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Ice Dams: Sock It To ‘Em1


Those icicles on the roof sparkling in the winter sun may look pretty, but they’re actually an indicator of something pretty ugly – ice dams. Ice dams are buildups of ice along the eaves of the roof. Dams form when the roof warms up enough to melt the snow but the edges of the roof remain cold enough to freeze the runoff into icicles. When the runoff reaches the frozen edge, water builds up behind and freezes creating a dam.

Ice dams can lead to rotted rafters, ruined insulation, moisture inside walls, and indoor leaks.  The good news:  there’s a relatively simple solution for breaking up ice dams. Make yourself some ice melt socks.

Take a pair of stockings (or knee highs) and cut off the legs at about knee level. Fill the “socks” with calcium chloride ice melt pellets then tie off the upper ends and you’re done. Calcium chloride pellets are a more effective ice melter than rock salt (sodium chloride). It melts faster and works well even at extremely low temperatures.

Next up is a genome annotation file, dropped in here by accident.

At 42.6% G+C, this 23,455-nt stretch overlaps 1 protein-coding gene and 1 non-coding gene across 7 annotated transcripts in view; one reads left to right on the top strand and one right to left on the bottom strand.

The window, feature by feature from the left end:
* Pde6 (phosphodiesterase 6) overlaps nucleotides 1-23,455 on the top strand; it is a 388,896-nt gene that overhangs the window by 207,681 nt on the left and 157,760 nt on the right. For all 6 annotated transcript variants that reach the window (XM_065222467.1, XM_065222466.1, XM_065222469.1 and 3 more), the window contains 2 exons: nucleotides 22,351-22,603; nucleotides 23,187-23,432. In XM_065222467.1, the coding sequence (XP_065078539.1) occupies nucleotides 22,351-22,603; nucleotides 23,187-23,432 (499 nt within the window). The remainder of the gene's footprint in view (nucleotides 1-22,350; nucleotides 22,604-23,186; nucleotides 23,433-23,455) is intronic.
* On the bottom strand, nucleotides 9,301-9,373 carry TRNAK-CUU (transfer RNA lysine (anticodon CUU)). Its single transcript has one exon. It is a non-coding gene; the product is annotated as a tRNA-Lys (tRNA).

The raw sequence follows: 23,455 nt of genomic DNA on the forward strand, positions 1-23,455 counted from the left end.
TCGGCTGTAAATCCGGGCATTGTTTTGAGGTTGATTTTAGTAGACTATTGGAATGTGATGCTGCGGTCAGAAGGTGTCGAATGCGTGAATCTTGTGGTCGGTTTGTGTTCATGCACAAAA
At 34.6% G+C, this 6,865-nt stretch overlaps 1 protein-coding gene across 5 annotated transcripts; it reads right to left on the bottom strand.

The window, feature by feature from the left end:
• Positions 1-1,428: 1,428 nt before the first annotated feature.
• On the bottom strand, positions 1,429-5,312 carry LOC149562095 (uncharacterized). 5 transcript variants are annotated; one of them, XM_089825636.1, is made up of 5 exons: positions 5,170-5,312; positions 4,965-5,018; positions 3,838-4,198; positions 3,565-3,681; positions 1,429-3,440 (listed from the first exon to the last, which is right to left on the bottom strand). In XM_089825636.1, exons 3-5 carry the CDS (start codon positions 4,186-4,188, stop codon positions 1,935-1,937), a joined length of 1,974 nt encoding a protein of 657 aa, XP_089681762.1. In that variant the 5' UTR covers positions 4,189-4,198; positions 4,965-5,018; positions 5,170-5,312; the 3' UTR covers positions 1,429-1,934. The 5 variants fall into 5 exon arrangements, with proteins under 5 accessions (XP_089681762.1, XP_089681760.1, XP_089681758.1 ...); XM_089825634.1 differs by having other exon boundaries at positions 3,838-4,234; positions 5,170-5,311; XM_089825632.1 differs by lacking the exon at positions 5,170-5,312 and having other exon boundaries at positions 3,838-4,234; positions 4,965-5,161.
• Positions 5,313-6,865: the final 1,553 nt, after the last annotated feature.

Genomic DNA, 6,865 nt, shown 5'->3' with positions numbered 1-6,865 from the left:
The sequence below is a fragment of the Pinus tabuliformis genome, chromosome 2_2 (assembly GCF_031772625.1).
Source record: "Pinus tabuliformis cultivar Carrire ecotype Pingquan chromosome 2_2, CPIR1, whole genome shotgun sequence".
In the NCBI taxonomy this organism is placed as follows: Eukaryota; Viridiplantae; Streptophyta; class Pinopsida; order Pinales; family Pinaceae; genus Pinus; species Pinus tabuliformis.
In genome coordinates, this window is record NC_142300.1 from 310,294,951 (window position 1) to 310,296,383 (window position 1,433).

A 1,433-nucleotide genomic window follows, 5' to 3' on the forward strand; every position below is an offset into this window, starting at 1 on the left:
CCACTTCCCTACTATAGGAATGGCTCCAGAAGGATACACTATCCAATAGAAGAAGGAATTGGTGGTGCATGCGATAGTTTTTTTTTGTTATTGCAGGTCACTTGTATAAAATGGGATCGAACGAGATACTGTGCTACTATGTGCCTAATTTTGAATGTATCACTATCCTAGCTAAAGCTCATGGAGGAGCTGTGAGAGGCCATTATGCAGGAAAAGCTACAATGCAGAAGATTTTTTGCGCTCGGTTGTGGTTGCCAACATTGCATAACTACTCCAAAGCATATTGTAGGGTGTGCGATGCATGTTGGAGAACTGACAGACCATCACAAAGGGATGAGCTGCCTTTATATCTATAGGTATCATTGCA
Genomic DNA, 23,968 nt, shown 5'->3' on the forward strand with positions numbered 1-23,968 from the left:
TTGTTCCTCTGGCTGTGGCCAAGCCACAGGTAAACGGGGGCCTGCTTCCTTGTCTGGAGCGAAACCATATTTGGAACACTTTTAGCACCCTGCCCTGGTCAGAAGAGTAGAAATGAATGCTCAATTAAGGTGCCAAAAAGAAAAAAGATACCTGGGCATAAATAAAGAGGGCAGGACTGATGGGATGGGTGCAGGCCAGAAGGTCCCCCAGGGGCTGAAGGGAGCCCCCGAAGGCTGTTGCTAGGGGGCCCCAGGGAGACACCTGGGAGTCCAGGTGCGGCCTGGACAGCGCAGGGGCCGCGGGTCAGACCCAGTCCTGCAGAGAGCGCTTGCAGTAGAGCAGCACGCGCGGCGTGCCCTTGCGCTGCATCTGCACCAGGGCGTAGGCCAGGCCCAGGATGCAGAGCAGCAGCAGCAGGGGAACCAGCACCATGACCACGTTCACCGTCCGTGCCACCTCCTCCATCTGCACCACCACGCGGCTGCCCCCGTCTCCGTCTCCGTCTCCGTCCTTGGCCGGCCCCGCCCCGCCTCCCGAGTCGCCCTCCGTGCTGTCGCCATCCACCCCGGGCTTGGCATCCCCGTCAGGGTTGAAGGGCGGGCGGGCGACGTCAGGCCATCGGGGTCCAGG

To use the ice melt socks, first remove as much snow as you can from your roof. Then arrange the socks so they cross the dams and rest in the gutters. It’s an inexpensive way to remove those damaging ice dams that can result in major household repairs.

text and photos by Ann D. Travers

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Comments / Discussion

  1. Richard
    Can an ice dam or icicles be an indicator of poor insulation in the roof or of something else going on? I notice not all of the houses in my neighborhood have icicles. Thanks
    February 24, 2011 at 6:16 pm | Permalink
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